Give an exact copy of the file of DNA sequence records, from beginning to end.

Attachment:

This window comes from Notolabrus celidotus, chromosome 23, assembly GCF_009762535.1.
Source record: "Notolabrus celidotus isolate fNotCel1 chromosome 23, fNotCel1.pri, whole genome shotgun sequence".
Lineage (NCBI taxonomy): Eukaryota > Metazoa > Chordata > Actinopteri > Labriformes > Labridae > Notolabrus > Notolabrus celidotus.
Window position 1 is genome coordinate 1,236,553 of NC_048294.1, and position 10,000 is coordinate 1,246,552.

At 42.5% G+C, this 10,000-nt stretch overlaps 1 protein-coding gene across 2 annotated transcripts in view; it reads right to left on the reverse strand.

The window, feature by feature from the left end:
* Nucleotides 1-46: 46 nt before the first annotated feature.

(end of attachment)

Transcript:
This window comes from Notolabrus celidotus, chromosome 23, assembly GCF_009762535.1.
Source record: "Notolabrus celidotus isolate fNotCel1 chromosome 23, fNotCel1.pri, whole genome shotgun sequence".
Lineage (NCBI taxonomy): Eukaryota > Metazoa > Chordata > Actinopteri > Labriformes > Labridae > Notolabrus > Notolabrus celidotus.
Window position 1 is genome coordinate 1,236,553 of NC_048294.1, and position 10,000 is coordinate 1,246,552.

At 42.5% G+C, this 10,000-nt stretch overlaps 1 protein-coding gene across 2 annotated transcripts in view; it reads right to left on the reverse strand.

The window, feature by feature from the left end:
* Nucleotides 1-46: 46 nt before the first annotated feature.